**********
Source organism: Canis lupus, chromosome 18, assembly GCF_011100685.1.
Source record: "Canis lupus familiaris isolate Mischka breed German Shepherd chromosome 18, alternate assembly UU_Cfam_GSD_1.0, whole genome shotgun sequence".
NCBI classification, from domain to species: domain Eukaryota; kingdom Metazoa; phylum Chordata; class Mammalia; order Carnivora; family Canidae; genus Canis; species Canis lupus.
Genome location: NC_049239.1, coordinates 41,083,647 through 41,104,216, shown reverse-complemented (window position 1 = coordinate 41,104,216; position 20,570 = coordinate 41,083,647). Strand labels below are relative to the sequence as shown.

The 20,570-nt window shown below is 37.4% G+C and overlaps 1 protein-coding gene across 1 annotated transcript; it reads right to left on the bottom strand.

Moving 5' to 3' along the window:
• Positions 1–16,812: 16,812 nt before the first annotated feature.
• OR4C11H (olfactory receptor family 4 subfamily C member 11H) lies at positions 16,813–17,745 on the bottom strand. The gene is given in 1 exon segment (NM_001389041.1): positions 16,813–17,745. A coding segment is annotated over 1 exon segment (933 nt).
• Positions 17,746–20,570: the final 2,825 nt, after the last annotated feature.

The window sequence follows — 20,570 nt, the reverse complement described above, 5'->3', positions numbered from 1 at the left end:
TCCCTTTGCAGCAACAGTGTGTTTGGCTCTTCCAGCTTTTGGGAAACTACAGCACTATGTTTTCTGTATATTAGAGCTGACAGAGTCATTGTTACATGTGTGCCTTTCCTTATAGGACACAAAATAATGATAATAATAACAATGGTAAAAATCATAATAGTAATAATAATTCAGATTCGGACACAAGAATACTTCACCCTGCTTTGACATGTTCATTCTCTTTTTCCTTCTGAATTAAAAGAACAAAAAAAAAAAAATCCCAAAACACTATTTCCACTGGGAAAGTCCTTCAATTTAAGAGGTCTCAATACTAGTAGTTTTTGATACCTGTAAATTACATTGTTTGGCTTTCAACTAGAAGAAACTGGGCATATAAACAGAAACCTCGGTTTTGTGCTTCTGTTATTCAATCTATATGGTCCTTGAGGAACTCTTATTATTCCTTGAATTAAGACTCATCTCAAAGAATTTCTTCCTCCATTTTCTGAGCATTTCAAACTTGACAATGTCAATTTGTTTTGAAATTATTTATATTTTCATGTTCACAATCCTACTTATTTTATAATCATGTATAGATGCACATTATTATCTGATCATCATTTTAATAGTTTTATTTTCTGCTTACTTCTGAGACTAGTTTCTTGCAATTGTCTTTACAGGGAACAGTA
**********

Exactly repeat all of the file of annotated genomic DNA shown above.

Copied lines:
Source organism: Canis lupus, chromosome 18, assembly GCF_011100685.1.
Source record: "Canis lupus familiaris isolate Mischka breed German Shepherd chromosome 18, alternate assembly UU_Cfam_GSD_1.0, whole genome shotgun sequence".
NCBI classification, from domain to species: domain Eukaryota; kingdom Metazoa; phylum Chordata; class Mammalia; order Carnivora; family Canidae; genus Canis; species Canis lupus.
Genome location: NC_049239.1, coordinates 41,083,647 through 41,104,216, shown reverse-complemented (window position 1 = coordinate 41,104,216; position 20,570 = coordinate 41,083,647). Strand labels below are relative to the sequence as shown.

The 20,570-nt window shown below is 37.4% G+C and overlaps 1 protein-coding gene across 1 annotated transcript; it reads right to left on the bottom strand.

Moving 5' to 3' along the window:
• Positions 1–16,812: 16,812 nt before the first annotated feature.
• OR4C11H (olfactory receptor family 4 subfamily C member 11H) lies at positions 16,813–17,745 on the bottom strand. The gene is given in 1 exon segment (NM_001389041.1): positions 16,813–17,745. A coding segment is annotated over 1 exon segment (933 nt).
• Positions 17,746–20,570: the final 2,825 nt, after the last annotated feature.

The window sequence follows — 20,570 nt, the reverse complement described above, 5'->3', positions numbered from 1 at the left end:
TCCCTTTGCAGCAACAGTGTGTTTGGCTCTTCCAGCTTTTGGGAAACTACAGCACTATGTTTTCTGTATATTAGAGCTGACAGAGTCATTGTTACATGTGTGCCTTTCCTTATAGGACACAAAATAATGATAATAATAACAATGGTAAAAATCATAATAGTAATAATAATTCAGATTCGGACACAAGAATACTTCACCCTGCTTTGACATGTTCATTCTCTTTTTCCTTCTGAATTAAAAGAACAAAAAAAAAAAAATCCCAAAACACTATTTCCACTGGGAAAGTCCTTCAATTTAAGAGGTCTCAATACTAGTAGTTTTTGATACCTGTAAATTACATTGTTTGGCTTTCAACTAGAAGAAACTGGGCATATAAACAGAAACCTCGGTTTTGTGCTTCTGTTATTCAATCTATATGGTCCTTGAGGAACTCTTATTATTCCTTGAATTAAGACTCATCTCAAAGAATTTCTTCCTCCATTTTCTGAGCATTTCAAACTTGACAATGTCAATTTGTTTTGAAATTATTTATATTTTCATGTTCACAATCCTACTTATTTTATAATCATGTATAGATGCACATTATTATCTGATCATCATTTTAATAGTTTTATTTTCTGCTTACTTCTGAGACTAGTTTCTTGCAATTGTCTTTACAGGGAACAGTA